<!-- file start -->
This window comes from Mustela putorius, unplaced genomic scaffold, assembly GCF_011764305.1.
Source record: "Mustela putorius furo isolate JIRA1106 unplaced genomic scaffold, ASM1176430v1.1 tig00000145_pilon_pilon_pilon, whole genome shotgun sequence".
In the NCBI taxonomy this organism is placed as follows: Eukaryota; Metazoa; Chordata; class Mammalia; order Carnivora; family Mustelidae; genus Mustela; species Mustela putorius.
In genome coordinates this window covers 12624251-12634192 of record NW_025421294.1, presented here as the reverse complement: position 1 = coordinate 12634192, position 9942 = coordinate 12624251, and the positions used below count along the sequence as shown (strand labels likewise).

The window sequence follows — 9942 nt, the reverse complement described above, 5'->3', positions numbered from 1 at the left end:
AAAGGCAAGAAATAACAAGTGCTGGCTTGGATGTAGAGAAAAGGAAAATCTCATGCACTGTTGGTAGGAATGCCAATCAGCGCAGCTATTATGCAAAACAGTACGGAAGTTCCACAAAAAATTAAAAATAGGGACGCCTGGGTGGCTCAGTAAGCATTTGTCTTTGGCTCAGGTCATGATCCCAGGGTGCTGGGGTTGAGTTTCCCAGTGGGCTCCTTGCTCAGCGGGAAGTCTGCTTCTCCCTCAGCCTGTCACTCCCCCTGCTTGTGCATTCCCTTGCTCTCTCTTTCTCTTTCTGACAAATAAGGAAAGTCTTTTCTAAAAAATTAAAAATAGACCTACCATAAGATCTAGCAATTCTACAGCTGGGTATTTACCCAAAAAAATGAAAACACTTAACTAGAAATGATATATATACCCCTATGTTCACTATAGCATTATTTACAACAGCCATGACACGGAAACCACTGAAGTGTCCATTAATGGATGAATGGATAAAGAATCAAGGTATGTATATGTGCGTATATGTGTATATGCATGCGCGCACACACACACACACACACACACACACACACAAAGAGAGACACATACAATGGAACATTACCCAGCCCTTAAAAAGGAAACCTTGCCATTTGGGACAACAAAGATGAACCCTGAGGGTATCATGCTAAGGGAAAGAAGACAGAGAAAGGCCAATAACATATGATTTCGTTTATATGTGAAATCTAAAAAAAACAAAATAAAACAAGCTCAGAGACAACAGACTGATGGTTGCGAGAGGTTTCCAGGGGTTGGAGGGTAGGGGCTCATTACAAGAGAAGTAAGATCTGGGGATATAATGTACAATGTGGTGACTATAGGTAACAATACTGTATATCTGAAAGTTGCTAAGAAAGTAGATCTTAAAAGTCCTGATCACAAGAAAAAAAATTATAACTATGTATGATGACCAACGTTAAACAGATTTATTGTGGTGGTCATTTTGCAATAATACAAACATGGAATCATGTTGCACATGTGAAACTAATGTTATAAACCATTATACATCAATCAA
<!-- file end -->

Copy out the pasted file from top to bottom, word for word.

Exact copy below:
This window comes from Mustela putorius, unplaced genomic scaffold, assembly GCF_011764305.1.
Source record: "Mustela putorius furo isolate JIRA1106 unplaced genomic scaffold, ASM1176430v1.1 tig00000145_pilon_pilon_pilon, whole genome shotgun sequence".
In the NCBI taxonomy this organism is placed as follows: Eukaryota; Metazoa; Chordata; class Mammalia; order Carnivora; family Mustelidae; genus Mustela; species Mustela putorius.
In genome coordinates this window covers 12624251-12634192 of record NW_025421294.1, presented here as the reverse complement: position 1 = coordinate 12634192, position 9942 = coordinate 12624251, and the positions used below count along the sequence as shown (strand labels likewise).

The window sequence follows — 9942 nt, the reverse complement described above, 5'->3', positions numbered from 1 at the left end:
AAAGGCAAGAAATAACAAGTGCTGGCTTGGATGTAGAGAAAAGGAAAATCTCATGCACTGTTGGTAGGAATGCCAATCAGCGCAGCTATTATGCAAAACAGTACGGAAGTTCCACAAAAAATTAAAAATAGGGACGCCTGGGTGGCTCAGTAAGCATTTGTCTTTGGCTCAGGTCATGATCCCAGGGTGCTGGGGTTGAGTTTCCCAGTGGGCTCCTTGCTCAGCGGGAAGTCTGCTTCTCCCTCAGCCTGTCACTCCCCCTGCTTGTGCATTCCCTTGCTCTCTCTTTCTCTTTCTGACAAATAAGGAAAGTCTTTTCTAAAAAATTAAAAATAGACCTACCATAAGATCTAGCAATTCTACAGCTGGGTATTTACCCAAAAAAATGAAAACACTTAACTAGAAATGATATATATACCCCTATGTTCACTATAGCATTATTTACAACAGCCATGACACGGAAACCACTGAAGTGTCCATTAATGGATGAATGGATAAAGAATCAAGGTATGTATATGTGCGTATATGTGTATATGCATGCGCGCACACACACACACACACACACACACACACACAAAGAGAGACACATACAATGGAACATTACCCAGCCCTTAAAAAGGAAACCTTGCCATTTGGGACAACAAAGATGAACCCTGAGGGTATCATGCTAAGGGAAAGAAGACAGAGAAAGGCCAATAACATATGATTTCGTTTATATGTGAAATCTAAAAAAAACAAAATAAAACAAGCTCAGAGACAACAGACTGATGGTTGCGAGAGGTTTCCAGGGGTTGGAGGGTAGGGGCTCATTACAAGAGAAGTAAGATCTGGGGATATAATGTACAATGTGGTGACTATAGGTAACAATACTGTATATCTGAAAGTTGCTAAGAAAGTAGATCTTAAAAGTCCTGATCACAAGAAAAAAAATTATAACTATGTATGATGACCAACGTTAAACAGATTTATTGTGGTGGTCATTTTGCAATAATACAAACATGGAATCATGTTGCACATGTGAAACTAATGTTATAAACCATTATACATCAATCAA